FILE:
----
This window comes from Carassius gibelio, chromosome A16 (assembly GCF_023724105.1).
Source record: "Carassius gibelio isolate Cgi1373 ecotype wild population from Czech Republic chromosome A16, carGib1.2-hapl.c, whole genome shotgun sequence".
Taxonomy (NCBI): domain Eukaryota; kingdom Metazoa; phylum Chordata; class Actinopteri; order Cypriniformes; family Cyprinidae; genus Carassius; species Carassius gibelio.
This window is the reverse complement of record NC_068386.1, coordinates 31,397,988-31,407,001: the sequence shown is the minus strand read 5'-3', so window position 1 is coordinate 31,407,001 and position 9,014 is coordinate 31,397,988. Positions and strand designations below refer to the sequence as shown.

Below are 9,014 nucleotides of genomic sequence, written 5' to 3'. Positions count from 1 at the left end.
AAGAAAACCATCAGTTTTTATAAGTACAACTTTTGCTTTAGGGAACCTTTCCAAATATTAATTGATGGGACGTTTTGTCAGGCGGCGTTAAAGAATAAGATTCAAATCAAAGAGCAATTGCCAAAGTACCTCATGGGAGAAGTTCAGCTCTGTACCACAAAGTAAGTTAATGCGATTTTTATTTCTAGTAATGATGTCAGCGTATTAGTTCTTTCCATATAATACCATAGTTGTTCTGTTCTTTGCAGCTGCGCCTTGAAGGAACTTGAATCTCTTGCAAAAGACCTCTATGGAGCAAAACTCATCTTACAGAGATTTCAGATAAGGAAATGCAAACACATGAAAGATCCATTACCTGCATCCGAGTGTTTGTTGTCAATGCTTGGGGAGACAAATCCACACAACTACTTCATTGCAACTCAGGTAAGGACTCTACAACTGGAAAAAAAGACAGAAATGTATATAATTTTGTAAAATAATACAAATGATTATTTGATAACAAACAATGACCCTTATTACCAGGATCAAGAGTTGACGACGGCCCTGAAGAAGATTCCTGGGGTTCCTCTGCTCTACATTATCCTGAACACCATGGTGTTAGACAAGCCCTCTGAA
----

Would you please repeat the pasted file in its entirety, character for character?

This window comes from Carassius gibelio, chromosome A16 (assembly GCF_023724105.1).
Source record: "Carassius gibelio isolate Cgi1373 ecotype wild population from Czech Republic chromosome A16, carGib1.2-hapl.c, whole genome shotgun sequence".
Taxonomy (NCBI): domain Eukaryota; kingdom Metazoa; phylum Chordata; class Actinopteri; order Cypriniformes; family Cyprinidae; genus Carassius; species Carassius gibelio.
This window is the reverse complement of record NC_068386.1, coordinates 31,397,988-31,407,001: the sequence shown is the minus strand read 5'-3', so window position 1 is coordinate 31,407,001 and position 9,014 is coordinate 31,397,988. Positions and strand designations below refer to the sequence as shown.

Below are 9,014 nucleotides of genomic sequence, written 5' to 3'. Positions count from 1 at the left end.
AAGAAAACCATCAGTTTTTATAAGTACAACTTTTGCTTTAGGGAACCTTTCCAAATATTAATTGATGGGACGTTTTGTCAGGCGGCGTTAAAGAATAAGATTCAAATCAAAGAGCAATTGCCAAAGTACCTCATGGGAGAAGTTCAGCTCTGTACCACAAAGTAAGTTAATGCGATTTTTATTTCTAGTAATGATGTCAGCGTATTAGTTCTTTCCATATAATACCATAGTTGTTCTGTTCTTTGCAGCTGCGCCTTGAAGGAACTTGAATCTCTTGCAAAAGACCTCTATGGAGCAAAACTCATCTTACAGAGATTTCAGATAAGGAAATGCAAACACATGAAAGATCCATTACCTGCATCCGAGTGTTTGTTGTCAATGCTTGGGGAGACAAATCCACACAACTACTTCATTGCAACTCAGGTAAGGACTCTACAACTGGAAAAAAAGACAGAAATGTATATAATTTTGTAAAATAATACAAATGATTATTTGATAACAAACAATGACCCTTATTACCAGGATCAAGAGTTGACGACGGCCCTGAAGAAGATTCCTGGGGTTCCTCTGCTCTACATTATCCTGAACACCATGGTGTTAGACAAGCCCTCTGAA